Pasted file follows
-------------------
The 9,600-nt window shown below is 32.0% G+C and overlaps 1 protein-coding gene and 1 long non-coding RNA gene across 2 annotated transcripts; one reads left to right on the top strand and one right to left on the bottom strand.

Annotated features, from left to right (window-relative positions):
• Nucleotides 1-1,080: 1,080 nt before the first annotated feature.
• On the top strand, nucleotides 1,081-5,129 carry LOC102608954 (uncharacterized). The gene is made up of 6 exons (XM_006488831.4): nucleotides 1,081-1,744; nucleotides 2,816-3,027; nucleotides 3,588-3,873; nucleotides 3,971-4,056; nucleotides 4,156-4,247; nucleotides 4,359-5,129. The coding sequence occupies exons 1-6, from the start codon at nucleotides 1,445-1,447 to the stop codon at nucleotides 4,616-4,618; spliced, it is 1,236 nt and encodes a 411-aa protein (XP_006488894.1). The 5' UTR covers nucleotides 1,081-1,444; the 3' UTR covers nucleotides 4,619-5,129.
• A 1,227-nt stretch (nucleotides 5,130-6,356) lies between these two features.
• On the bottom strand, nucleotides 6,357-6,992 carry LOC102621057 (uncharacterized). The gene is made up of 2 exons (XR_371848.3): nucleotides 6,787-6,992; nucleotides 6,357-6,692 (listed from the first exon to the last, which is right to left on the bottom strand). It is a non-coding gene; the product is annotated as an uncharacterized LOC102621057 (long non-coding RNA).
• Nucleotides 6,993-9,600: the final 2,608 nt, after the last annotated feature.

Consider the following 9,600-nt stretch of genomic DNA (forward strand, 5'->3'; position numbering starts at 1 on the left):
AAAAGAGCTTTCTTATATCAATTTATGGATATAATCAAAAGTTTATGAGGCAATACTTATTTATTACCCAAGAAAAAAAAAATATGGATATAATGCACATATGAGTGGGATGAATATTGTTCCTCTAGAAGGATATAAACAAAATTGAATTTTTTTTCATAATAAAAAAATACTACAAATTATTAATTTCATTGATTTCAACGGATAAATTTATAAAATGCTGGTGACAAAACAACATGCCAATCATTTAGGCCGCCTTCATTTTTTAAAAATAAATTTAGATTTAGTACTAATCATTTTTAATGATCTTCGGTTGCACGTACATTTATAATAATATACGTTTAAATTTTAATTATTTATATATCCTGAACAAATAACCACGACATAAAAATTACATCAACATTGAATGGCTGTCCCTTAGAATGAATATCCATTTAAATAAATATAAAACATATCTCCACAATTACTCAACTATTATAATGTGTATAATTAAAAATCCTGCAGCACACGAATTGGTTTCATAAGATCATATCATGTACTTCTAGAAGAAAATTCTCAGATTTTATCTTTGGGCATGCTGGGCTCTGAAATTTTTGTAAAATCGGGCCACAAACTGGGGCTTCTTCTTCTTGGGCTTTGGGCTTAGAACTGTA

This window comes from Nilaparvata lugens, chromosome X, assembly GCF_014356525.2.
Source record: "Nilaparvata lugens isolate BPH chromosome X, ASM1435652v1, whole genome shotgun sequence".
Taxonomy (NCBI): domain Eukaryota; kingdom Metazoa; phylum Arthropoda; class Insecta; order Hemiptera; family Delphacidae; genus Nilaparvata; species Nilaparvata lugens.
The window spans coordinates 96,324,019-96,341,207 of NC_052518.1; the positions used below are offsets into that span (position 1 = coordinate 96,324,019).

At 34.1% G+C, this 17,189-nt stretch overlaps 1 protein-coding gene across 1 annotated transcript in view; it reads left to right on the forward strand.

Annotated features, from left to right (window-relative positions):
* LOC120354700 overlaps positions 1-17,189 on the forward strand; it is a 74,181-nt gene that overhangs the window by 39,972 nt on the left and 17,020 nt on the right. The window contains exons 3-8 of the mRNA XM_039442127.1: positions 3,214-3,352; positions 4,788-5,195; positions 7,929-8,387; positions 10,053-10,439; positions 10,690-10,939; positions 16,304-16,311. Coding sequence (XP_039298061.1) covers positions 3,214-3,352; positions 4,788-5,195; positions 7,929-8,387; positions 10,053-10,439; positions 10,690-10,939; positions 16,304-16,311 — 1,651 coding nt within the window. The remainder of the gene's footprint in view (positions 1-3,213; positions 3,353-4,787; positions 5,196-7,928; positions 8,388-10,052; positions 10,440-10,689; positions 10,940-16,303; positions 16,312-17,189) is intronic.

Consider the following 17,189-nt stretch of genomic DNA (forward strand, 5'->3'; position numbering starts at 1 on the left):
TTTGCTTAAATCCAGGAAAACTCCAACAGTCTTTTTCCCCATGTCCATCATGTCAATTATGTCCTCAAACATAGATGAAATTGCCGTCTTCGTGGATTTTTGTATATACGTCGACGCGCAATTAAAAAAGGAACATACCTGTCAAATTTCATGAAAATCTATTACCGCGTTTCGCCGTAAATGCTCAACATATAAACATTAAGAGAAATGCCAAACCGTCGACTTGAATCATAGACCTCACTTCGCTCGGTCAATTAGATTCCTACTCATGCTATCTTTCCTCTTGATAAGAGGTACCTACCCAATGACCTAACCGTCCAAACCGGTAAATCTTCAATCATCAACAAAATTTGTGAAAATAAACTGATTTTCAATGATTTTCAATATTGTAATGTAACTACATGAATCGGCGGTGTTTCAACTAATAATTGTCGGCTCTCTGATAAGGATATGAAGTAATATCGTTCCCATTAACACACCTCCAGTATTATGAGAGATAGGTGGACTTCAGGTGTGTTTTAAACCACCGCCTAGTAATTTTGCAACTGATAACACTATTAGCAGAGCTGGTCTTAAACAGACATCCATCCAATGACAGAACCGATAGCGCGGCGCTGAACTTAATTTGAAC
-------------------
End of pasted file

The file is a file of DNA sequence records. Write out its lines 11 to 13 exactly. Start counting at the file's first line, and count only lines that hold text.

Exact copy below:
Source record: "Nilaparvata lugens isolate BPH chromosome X, ASM1435652v1, whole genome shotgun sequence".
Taxonomy (NCBI): domain Eukaryota; kingdom Metazoa; phylum Arthropoda; class Insecta; order Hemiptera; family Delphacidae; genus Nilaparvata; species Nilaparvata lugens.
The window spans coordinates 96,324,019-96,341,207 of NC_052518.1; the positions used below are offsets into that span (position 1 = coordinate 96,324,019).